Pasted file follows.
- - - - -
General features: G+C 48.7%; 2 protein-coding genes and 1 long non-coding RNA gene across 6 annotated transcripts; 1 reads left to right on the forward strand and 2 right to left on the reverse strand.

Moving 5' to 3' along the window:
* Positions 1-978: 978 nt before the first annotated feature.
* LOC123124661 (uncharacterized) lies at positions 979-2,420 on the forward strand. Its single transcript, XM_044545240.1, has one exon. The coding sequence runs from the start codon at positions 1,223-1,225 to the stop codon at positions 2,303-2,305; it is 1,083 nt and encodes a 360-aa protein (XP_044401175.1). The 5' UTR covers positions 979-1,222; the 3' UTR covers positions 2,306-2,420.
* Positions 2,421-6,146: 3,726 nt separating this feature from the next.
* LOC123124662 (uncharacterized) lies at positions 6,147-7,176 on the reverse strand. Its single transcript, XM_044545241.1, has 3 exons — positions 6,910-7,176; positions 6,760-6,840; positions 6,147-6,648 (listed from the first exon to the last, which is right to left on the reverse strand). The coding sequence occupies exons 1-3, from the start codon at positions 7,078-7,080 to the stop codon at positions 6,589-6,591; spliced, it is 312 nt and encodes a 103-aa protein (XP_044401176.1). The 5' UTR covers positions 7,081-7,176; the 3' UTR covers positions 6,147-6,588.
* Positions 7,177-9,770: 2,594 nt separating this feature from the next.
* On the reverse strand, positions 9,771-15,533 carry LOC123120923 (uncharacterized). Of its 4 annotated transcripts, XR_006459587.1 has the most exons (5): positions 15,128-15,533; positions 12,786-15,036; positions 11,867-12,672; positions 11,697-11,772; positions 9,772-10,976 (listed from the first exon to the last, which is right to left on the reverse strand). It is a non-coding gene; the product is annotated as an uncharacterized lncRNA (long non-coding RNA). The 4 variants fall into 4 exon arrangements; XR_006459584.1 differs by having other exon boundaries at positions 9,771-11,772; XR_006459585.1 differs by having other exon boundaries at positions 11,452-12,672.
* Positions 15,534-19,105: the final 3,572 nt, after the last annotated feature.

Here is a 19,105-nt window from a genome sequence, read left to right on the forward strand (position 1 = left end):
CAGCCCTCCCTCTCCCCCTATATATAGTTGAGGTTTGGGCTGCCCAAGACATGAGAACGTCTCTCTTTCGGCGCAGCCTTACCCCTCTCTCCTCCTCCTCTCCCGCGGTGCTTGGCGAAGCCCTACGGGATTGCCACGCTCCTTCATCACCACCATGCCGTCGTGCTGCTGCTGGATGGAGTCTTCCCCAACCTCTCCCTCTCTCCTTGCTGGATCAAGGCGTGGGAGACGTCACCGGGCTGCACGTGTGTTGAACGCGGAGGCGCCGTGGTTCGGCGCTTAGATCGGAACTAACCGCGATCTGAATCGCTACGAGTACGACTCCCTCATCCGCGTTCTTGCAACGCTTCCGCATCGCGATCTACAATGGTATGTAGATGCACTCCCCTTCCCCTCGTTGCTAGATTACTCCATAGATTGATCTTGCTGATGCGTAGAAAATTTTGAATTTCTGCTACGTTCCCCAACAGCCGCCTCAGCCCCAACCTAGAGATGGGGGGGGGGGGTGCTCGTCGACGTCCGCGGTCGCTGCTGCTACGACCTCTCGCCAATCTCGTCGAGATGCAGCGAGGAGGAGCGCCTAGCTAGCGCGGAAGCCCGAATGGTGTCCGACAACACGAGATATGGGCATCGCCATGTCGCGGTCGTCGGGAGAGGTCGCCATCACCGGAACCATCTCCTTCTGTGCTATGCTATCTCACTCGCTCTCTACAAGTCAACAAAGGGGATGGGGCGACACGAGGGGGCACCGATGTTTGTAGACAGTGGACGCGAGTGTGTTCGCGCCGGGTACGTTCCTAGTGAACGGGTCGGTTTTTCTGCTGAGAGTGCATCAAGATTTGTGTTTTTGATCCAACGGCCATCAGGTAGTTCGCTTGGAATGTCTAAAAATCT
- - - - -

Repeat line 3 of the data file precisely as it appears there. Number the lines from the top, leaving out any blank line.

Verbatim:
* Positions 1-978: 978 nt before the first annotated feature.